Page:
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Families part of the medical care team at The Hospital of Central Connecticut

New Britain [July 16 2010] - Staff on The Hospital of Central Connecticut’s pediatric unit understand that parents with a hospitalized child often feel anxious and helpless.
Like Jessica Tacinelli of Plainville and Osbaldo Melendez of Waterbury, whose son, Ayden Melendez, was born June 29 with a kidney problem. Ayden spent several days in the hospital’s Special Care Nursery, part of the Family BirthPlace. He was then transferred to the pediatric unit, where he was expected to spend another couple weeks before going home.

It has been a stressful time for both parents, but thanks to some changes on the Family BirthPlace and pediatric unit, they’ve been able to spend a lot of time with their son, and been intimately involved in his care.

One of those changes involves having Tacinelli and Melendez join physicians, nurses and other care team members in medical rounds discussions and decisions about their child’s treatment. Family BirthPlace and pediatric staff strongly encourage parents or guardians to participate in rounds, because they can offer valuable information that helps the medical team improve care.

“It’s not just about us telling them what’s going on,” said Aurora Jakubowski, LCSW, maternal/child social worker at the hospital. “Doctors are asking parents, how do you think your child is doing?”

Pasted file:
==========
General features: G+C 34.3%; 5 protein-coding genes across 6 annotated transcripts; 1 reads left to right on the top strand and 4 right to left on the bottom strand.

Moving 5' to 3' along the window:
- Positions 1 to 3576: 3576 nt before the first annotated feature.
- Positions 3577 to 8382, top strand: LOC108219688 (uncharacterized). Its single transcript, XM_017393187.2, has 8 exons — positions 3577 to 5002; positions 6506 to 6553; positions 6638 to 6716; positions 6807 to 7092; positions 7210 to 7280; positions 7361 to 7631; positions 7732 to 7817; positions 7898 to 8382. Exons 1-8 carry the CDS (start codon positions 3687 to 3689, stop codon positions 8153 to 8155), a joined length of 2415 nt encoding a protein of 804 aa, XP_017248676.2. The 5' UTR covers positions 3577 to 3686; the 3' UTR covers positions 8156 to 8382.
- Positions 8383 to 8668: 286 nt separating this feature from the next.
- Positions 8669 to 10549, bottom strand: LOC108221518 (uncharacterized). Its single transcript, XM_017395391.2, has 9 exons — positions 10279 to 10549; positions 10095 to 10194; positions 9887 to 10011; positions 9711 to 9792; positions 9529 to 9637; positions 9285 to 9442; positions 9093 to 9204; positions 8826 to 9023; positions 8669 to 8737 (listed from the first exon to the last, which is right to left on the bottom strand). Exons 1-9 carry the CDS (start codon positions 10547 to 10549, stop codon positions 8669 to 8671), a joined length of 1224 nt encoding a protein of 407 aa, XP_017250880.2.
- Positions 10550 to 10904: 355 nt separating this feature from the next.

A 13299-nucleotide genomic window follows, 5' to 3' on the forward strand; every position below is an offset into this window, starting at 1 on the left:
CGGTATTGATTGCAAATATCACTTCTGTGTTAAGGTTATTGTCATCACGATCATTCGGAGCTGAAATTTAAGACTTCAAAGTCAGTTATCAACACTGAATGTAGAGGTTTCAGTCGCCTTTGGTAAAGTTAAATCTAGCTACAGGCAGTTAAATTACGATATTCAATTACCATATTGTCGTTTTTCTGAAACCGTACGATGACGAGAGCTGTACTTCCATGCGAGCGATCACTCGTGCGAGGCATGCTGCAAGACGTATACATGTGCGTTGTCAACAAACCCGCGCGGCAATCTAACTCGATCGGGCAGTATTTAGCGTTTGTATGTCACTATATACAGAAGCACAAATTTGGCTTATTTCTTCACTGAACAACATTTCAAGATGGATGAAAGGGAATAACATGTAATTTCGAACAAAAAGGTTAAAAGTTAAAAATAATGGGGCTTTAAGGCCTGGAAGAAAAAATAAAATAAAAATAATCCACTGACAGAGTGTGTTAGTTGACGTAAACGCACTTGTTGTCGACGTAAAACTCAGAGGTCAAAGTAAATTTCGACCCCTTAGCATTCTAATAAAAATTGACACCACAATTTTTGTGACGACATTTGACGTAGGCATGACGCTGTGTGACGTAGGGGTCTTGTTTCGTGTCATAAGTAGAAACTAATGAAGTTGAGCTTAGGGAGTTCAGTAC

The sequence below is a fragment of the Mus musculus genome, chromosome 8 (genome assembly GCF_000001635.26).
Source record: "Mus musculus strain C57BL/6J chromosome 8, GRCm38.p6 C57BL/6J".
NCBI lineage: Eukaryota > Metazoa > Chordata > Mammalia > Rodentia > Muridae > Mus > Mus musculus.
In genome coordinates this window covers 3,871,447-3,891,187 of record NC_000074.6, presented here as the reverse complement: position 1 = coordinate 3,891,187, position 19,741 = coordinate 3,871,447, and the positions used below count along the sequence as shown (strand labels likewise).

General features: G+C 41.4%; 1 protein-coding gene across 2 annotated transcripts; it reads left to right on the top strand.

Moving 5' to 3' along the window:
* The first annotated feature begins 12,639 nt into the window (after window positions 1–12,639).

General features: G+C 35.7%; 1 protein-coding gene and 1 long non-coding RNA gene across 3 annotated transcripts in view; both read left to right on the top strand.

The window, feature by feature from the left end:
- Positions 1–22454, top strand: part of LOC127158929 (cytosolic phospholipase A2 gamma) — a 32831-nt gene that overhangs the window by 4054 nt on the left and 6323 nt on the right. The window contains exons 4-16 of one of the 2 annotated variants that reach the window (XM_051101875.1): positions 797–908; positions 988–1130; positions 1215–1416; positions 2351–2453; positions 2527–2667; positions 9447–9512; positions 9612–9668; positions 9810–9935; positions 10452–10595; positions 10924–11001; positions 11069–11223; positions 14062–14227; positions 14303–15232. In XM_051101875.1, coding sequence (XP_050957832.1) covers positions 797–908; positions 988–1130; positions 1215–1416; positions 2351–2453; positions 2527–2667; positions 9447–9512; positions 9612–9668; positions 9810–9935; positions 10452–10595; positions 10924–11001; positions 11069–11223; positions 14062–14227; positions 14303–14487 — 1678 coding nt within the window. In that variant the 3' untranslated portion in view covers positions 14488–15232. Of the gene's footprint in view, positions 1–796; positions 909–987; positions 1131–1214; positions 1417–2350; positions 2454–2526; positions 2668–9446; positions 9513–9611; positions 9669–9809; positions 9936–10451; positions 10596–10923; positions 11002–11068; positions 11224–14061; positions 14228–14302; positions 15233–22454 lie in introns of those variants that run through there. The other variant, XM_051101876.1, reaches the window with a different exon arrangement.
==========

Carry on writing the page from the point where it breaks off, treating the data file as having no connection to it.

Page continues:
For Tacinelli, the rounds have been an invaluable experience.

“It’s been great,” she said. “I wanted to be involved in everything and know everything, since I’m a first-time mom.”

Parent participation in medical rounds is part of a movement toward family-centered care (sometimes called patient-centered care), which aims to involve families more in their children’s treatment, empower parents and ultimately make care even better.

“No one is more invested in the care provided than the patient and his or her loved ones,” said Antoinetta Capriglione, M.D., chief of pediatrics at The Hospital of Central Connecticut (HCC). “Patients and their families should be participating in the care. That’s the basic premise of family-centered care.”

On July 15, HCC’s pediatric unit staff signed a proclamation making their commitment to family-centered care official. HCC actually began working toward family-centered care two years ago, when staff on the Family BirthPlace nursery introduced the concept.

Nursery staff have already implemented some of the changes occurring on the pediatric unit now. In fact the nursery has taken it a step further – having former patients’ parents serve on a unit advisory committee to make recommendations on improving care. Other changes have included more flexible visiting policies and hours and, on the pediatric unit, supplying cots so parents like Tacinelli and Melendez can stay with their child. A kitchen on the unit is available to family members 24/7.

“They’re awesome here,” Tacinelli said. “You feel at home.”

On both the pediatric unit and the nursery, moving toward family-centered care has involved a true “rethinking” of roles, and much staff commitment, Capriglione said. But the efforts are worth it.

“Family-centered care is the right thing to do, and it helps us deliver safer, better care.”

Contact: Nancy Martin, 860-224-5900, ext. 4366














HCC Corporate Communications
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